In St. Luke’s account of Jesus’ early public ministry, the Lord quickly stirred up both admiration and opposition, as we have seen in the past two Sundays. After he was violently rejected by his neighbors in Nazareth, Jesus went to Capernaum and continued to perform exorcisms and healing miracles. One such miracle took place in the house of Simon: the cure of his mother-in-law (cf. Lk 4:38-39). Simon is at the center of today’s Gospel as well.

It is no surprise that there is now some buzz around Jesus. A growing crowd presses in on him as he stands on the lakeshore, proclaiming the word of God. How can he address this large crowd without any sound amplification technology? Jesus comes up with a solution: Simon’s empty boat. Perhaps the shape of the hollow boat and the acoustics of the water served to project his voice. But Jesus also has his sights set on Simon, a fisherman who has failed to catch any fish. This humiliating moment of failure, in Jesus’ eyes, provides an empty space – both in the boat and in the heart of the fisherman – which he can enter and fill with his life-giving word.

God often allows such moments of “emptiness” in our lives, when we may feel discouraged or humiliated, because they give him space to reveal something new and better. The havoc caused by the pandemic, with the shutting down of businesses and the disruption of social life, has provided many of us with the space necessary to receive a new proclamation of the word of God, and even a new and better direction in life.

After Jesus teaches the crowd, he turns his full attention to Simon. We can imagine the many things going through Simon’s mind: “This is the teacher who healed my mother-in-law yesterday. Why did he get into my boat? Just to address the crowd? Is he addressing me too? Wait, now he wants me to put out into the deep? What does he know about fishing? Does he know that I have labored all night? I know these waters. If I didn’t catch anything last night, I won’t be able to now….”

Although Simon cannot see any logic in Jesus’ instruction, he transcends the limits of his own reasoning by making an act of faith: if Jesus can heal miraculously and preach powerfully, then, even if his request does not make sense, it should be followed. This decision makes even more space in Simon’s life and yields extraordinarily abundant results. He catches more fish in one cast than he had ever caught in a whole night. He sees immediately that this is not his own doing; he is in the presence of divine power, and he recognizes his unworthiness. “Depart from me, Lord, for I am a sinful man.”

Awareness of human unworthiness is a correct insight and a normal part of drawing closer to God. We find that both Isaiah and St. Paul have similar experiences. Isaiah, suddenly granted a heavenly vision, realizes that he is not worthy to be in the presence of divine glory: “Woe is me, I am doomed! For I am a man of unclean lips, living among a people of unclean lips.” In the second reading, Paul, comparing himself with the other Apostles, describes himself as “one born abnormally…. the least of the Apostles, not fit to be called an Apostle.”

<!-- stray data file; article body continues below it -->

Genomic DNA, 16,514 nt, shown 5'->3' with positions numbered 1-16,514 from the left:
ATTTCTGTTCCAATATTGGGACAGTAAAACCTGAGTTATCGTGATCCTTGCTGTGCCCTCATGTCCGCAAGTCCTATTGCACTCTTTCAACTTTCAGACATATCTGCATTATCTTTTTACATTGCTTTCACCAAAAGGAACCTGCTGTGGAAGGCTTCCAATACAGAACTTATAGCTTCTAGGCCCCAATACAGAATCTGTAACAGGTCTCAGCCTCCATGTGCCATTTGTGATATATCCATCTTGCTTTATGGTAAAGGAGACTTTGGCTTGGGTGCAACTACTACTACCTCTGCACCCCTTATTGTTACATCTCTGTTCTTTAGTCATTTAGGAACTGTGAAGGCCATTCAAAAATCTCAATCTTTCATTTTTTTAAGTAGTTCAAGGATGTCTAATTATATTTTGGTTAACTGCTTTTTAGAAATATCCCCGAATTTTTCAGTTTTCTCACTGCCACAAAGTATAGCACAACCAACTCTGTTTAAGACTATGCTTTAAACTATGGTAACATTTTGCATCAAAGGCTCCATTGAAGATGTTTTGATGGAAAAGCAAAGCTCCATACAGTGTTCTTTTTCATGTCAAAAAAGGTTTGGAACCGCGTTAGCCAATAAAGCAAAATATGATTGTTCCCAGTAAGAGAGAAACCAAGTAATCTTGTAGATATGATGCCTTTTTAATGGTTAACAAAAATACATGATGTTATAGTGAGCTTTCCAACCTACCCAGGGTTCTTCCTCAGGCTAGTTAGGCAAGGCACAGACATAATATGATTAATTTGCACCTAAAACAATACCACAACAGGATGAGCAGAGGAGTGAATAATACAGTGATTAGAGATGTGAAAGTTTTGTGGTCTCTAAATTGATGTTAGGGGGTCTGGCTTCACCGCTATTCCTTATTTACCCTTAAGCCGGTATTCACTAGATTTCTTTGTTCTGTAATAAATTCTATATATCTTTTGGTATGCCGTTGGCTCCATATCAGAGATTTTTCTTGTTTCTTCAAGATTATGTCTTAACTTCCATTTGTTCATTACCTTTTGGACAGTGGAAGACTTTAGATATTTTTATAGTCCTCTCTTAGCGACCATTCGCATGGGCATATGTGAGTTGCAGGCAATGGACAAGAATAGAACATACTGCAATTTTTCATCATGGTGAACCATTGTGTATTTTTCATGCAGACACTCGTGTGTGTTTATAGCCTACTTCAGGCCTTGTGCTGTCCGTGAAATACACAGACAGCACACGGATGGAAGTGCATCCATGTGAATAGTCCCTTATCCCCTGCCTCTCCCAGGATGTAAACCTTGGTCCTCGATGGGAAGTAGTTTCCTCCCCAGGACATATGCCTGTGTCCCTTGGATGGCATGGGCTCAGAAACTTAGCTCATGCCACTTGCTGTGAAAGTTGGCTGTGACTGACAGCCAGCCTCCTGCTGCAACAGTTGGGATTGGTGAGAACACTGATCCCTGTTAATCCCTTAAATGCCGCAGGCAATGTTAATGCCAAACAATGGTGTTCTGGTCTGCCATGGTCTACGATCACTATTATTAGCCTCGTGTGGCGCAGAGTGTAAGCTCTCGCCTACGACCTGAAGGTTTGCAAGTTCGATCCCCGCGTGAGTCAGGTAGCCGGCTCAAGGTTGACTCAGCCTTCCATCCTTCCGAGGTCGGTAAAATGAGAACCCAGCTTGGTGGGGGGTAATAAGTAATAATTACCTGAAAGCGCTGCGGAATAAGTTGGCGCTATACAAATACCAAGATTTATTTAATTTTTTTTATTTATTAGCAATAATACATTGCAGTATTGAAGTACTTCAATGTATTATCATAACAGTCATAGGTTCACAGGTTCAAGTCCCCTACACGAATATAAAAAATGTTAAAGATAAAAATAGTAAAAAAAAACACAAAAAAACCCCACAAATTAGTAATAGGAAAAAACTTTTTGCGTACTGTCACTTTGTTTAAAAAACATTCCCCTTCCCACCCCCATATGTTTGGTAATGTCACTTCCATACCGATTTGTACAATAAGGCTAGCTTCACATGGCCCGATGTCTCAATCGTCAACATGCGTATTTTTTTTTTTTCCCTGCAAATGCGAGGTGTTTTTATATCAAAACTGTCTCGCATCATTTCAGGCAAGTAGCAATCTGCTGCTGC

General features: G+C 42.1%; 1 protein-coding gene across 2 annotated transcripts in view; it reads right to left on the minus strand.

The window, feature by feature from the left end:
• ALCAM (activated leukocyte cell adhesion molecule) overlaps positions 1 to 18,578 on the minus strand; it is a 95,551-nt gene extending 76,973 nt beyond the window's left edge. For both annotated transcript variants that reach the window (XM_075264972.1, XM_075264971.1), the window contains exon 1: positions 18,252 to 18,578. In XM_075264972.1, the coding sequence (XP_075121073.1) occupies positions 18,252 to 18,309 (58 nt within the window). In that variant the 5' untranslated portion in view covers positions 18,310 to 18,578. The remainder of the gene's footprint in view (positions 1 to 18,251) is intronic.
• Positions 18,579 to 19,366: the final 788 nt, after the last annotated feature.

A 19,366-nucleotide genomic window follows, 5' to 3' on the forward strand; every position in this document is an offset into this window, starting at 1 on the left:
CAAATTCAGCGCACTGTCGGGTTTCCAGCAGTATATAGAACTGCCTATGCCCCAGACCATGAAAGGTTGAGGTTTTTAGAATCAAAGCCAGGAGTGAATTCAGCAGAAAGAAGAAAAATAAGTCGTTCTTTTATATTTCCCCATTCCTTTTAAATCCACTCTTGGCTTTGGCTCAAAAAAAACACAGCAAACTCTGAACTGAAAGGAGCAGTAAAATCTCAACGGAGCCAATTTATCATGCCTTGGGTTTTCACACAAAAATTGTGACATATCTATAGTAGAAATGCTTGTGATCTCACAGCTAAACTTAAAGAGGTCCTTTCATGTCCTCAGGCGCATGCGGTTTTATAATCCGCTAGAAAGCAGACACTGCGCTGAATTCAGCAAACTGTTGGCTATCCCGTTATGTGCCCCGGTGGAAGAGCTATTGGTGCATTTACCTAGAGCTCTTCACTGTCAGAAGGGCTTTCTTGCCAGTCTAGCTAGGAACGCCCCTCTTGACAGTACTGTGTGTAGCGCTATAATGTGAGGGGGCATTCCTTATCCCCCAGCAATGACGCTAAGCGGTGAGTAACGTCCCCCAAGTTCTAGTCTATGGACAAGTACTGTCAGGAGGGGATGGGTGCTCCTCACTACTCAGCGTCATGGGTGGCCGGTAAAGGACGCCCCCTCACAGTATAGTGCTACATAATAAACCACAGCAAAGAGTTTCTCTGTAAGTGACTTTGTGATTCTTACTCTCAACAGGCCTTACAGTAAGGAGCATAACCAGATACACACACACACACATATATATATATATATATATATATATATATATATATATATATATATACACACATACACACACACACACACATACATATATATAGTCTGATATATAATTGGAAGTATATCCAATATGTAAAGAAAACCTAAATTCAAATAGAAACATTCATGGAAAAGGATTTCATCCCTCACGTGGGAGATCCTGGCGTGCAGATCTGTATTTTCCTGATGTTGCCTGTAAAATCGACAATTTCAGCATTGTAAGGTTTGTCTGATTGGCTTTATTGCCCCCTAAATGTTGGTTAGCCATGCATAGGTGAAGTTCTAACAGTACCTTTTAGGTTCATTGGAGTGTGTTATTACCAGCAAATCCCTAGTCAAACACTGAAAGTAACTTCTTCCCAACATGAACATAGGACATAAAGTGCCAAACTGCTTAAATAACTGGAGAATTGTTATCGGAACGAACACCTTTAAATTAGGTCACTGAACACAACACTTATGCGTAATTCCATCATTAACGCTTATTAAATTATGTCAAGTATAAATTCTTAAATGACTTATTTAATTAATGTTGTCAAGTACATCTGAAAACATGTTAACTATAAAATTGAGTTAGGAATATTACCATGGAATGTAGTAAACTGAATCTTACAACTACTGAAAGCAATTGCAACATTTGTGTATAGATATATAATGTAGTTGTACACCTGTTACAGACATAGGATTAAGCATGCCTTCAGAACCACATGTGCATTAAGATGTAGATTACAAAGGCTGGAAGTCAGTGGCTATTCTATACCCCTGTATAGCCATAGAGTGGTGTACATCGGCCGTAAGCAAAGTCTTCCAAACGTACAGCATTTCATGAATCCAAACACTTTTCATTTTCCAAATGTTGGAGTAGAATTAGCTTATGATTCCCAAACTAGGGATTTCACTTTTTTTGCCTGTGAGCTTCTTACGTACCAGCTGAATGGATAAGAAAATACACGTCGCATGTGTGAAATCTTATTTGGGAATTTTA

The Lord does not consider unworthiness a reason for disqualification; he continues to call them. To Simon, Jesus says, “Do not be afraid; from now on you will be catching men.” To Isaiah, the Lord sends a seraph to purify him. To Paul, he reveals himself in glory and gives abundant grace. What does the experience of God’s unfathomable mercy cause in them? Prompt response! Isaiah says: “Here I am… send me!” Persevering effort! Paul says: “I have toiled harder than all of them.” Total abandon! Simon and his companions “left everything and followed him.”

Pope Francis writes in this week’s Spiritual Reflection that the Lord’s call “to go out into the open sea of the humanity of our time, in order to be witnesses to goodness and mercy, gives new meaning to our existence.” The examples of Isaiah, Paul, and Simon show us the way to respond to this call and so discover this new meaning. First, we must empty our lives – or allow the Lord to empty us – from inordinate attachments. We must be like that empty boat in which God’s voice can resound. Second, we must do what the Lord says, no matter how illogical it may seem. This requires an act of trust that the Lord knows better than we do what needs to be done. Third, we need to humbly recognize our unworthiness before the tremendous grace of the Lord. Finally, we must strive to make our response to grace prompt, persevering, and total. The result of our cooperation with grace is an abundant catch, not of fish, but of the many souls whom God is drawing to himself through us.

What are the inordinate attachments I must let go of to heed the call of the Lord? In moments of “emptiness”, how do I cope with the humiliation of being able to do nothing? Acknowledging my unworthiness, what is my interior reaction to my call?

Excerpt from The Anawim Way, Volume 18, no. 2. More information about The Anawim Way may be found here.